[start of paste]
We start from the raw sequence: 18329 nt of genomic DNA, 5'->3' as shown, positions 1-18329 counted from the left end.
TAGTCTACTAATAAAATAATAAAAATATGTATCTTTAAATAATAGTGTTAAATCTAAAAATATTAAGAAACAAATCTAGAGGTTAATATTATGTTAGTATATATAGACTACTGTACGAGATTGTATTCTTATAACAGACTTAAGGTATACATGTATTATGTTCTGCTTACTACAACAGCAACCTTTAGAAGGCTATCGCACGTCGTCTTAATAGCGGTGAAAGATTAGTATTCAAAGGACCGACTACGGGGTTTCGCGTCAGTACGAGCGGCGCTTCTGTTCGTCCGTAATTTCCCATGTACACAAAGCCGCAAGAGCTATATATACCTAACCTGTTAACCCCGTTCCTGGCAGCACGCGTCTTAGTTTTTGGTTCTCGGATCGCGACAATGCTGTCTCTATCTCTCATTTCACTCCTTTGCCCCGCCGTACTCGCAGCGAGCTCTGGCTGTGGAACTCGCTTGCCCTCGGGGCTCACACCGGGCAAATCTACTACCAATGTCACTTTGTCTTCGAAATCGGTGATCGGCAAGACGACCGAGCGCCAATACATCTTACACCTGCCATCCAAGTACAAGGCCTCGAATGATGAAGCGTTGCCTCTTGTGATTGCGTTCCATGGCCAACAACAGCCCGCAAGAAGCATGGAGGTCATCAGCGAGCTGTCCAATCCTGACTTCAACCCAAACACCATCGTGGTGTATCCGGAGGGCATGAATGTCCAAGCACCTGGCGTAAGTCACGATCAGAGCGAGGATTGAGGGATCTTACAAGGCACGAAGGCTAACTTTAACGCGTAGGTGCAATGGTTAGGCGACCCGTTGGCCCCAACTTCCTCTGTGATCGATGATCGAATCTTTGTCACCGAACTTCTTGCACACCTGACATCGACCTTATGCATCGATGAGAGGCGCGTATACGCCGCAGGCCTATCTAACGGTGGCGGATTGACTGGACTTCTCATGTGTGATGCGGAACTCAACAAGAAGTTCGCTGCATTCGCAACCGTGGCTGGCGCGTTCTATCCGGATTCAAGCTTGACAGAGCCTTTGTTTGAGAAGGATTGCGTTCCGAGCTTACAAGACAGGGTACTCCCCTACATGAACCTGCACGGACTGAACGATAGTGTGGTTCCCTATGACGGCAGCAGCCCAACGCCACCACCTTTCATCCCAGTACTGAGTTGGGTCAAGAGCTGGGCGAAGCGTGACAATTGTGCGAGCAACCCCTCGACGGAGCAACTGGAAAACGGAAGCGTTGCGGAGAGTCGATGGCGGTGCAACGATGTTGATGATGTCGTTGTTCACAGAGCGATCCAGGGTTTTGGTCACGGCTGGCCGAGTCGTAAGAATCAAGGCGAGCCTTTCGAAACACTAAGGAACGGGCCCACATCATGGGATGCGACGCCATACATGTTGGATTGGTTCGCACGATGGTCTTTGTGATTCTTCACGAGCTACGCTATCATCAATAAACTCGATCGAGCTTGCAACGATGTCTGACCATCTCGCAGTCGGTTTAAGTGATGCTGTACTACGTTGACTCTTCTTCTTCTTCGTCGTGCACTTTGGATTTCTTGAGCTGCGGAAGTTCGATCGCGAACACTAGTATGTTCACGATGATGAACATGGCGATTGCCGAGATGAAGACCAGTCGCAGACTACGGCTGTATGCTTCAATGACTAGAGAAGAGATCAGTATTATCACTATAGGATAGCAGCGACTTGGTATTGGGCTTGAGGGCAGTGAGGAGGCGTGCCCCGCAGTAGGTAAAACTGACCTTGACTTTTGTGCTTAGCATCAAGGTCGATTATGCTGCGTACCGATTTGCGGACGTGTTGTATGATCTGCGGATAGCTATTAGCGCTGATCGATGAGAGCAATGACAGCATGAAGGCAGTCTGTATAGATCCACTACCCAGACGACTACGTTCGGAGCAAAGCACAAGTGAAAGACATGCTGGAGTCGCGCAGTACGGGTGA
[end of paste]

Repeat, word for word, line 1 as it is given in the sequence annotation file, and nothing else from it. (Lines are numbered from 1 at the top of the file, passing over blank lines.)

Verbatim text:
We start from the raw sequence: 18329 nt of genomic DNA, 5'->3' as shown, positions 1-18329 counted from the left end.